ISSN: 0973-7510

E-ISSN: 2581-690X

Research Article | Open Access
Anupam Berwal1, K.L. Shobha1 , Rohit Gupta1, Kriti Gupta2,Asem Ali Ashraf1, Abishek Kumar B1, Raghav Chawla1, Prerna Aggarwal3, Bhawna Sharma3 and Sonali4
1Department of Microbiology, Kasturba Medical College, Manipal, Manipal Academy Of Higher Education, Manipal, Karnataka, India.
2Dr. Niraj Kumar Gupta MicroPath Lab, Bijnor (U.P.) India.
3Department of Microbiology, Kalpana Chawla Govt. Medical College, Karnal, India.
4Department of Pathology, Kalpana Chawla Govt. Medical College, Karnal, India.
J Pure Appl Microbiol. 2020;14(3):2033-2038 | Article Number: 6154 | © The Author(s). 2020
Received: 10/03/2020 | Accepted: 07/08/2020 | Published: 19/09/2020

Non fermenting gram-negative bacilli (NFGNB) are recently striving as uropathogens. The present study was conducted to isolate the common species of bacteria in NFGNB causing urinary tract infection (UTI) and its correlation with comorbid conditions and to study the antibacterial susceptibility pattern. This retrospective study was done at the diagnostic Microbiology laboratory of a tertiary care hospital. Urine samples were collected for the period of six months. These samples were plated on blood agar and MacConkey agar and incubated at 37°C for 18–24 hr under aerobic conditions. Identification of NFGNB was done by Gram staining and MALDI-TOF (Matrix- Assisted Laser Desorption/ Ionization- Time of Flight, Biomerieux- Diagnostics). Antibiotic sensitivity testing was done by Vitek® 2 system (Biomerieux- Diagnostics) using N 281 card. Data was analyzed using SPSS IBM version 16. Out of the total 16,413 non repetitive urine samples that were received in the laboratory, 318 had significant bacteriuria. NFGNB were identified in 108 (33.9%) of all the urine samples with significant bacteriuria. Prevalence of non-fermenters in our study was 0.6%. NFGNB were more frequently isolated in the females and also in the age group of more than 50 years. Eighty five (78.70%) had comorbid conditions. P. aeruginosa and A. baumannii were the most common organism isolated among NFGNB. Pseudomonas aeruginosa isolates showed high susceptibility to imipenem (80.2%) and amikacin (66.6%). NFGNB although seen frequently in females and in age group of 50 years and above, clinical correlation with comorbid condition is essential to label it as uropathogens. Amikacin or imipenem may be the empirical drug of choice.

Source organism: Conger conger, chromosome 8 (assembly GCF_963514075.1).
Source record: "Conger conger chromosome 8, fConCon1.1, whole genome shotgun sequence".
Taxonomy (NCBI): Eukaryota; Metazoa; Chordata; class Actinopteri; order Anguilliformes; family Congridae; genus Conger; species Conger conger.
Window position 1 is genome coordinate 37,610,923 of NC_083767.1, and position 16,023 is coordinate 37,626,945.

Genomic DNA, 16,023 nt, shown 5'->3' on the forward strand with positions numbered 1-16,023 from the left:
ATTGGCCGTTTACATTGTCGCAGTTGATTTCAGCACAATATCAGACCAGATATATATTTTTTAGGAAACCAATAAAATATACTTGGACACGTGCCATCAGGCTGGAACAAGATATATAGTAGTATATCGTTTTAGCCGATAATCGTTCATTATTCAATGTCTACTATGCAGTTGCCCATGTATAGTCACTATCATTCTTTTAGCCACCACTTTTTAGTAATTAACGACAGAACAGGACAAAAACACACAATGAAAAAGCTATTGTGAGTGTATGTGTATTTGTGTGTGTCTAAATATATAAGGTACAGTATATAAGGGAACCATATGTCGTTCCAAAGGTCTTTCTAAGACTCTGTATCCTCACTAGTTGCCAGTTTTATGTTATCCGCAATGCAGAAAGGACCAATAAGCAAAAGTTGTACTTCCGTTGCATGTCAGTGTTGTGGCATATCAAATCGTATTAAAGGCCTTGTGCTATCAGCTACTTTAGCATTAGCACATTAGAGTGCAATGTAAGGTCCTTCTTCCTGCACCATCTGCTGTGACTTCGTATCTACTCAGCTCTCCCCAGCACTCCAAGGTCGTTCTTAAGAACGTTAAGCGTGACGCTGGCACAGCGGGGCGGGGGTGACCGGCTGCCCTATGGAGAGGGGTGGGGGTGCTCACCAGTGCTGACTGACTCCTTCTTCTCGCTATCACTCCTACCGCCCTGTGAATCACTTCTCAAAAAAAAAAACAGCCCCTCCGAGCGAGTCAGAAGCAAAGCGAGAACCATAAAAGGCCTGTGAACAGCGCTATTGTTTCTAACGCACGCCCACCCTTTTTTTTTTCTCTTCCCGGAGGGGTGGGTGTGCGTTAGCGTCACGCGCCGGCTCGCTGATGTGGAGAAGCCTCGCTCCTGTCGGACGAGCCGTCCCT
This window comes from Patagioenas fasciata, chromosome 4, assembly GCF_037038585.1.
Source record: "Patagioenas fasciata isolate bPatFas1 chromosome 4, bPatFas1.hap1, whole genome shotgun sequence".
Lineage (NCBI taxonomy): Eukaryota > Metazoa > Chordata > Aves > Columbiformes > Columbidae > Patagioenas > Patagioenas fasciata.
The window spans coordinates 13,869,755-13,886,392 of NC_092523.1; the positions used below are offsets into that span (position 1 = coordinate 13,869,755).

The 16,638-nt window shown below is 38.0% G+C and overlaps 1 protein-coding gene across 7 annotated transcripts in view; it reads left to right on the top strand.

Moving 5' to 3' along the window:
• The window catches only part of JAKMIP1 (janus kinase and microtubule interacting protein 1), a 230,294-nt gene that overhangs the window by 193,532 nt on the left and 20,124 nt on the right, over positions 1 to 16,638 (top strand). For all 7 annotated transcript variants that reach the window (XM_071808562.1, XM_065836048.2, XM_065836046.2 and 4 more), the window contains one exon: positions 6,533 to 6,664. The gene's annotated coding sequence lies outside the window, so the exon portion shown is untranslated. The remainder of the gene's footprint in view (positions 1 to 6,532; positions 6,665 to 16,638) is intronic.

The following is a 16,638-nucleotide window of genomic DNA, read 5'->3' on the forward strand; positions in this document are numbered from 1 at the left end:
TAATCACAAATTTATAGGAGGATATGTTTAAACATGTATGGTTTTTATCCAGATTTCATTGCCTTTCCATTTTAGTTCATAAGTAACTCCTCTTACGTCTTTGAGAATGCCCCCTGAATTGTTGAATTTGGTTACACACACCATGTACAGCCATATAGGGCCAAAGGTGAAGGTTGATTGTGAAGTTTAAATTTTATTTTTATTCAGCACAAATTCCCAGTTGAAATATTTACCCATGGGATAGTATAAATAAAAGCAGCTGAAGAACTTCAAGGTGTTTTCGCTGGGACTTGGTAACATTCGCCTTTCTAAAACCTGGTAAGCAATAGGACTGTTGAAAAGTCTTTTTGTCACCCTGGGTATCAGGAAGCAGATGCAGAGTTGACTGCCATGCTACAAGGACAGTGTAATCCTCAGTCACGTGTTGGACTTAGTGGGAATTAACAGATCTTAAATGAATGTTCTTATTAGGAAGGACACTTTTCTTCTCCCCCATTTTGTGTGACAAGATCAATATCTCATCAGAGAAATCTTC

NFGNB, comorbid condition, Antibiotic susceptibility, Bacteriuria, Urinary tract infection

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© The Author(s) 2020. Open Access. This article is distributed under the terms of the Creative Commons Attribution 4.0 International License which permits unrestricted use, sharing, distribution, and reproduction in any medium, provided you give appropriate credit to the original author(s) and the source, provide a link to the Creative Commons license, and indicate if changes were made.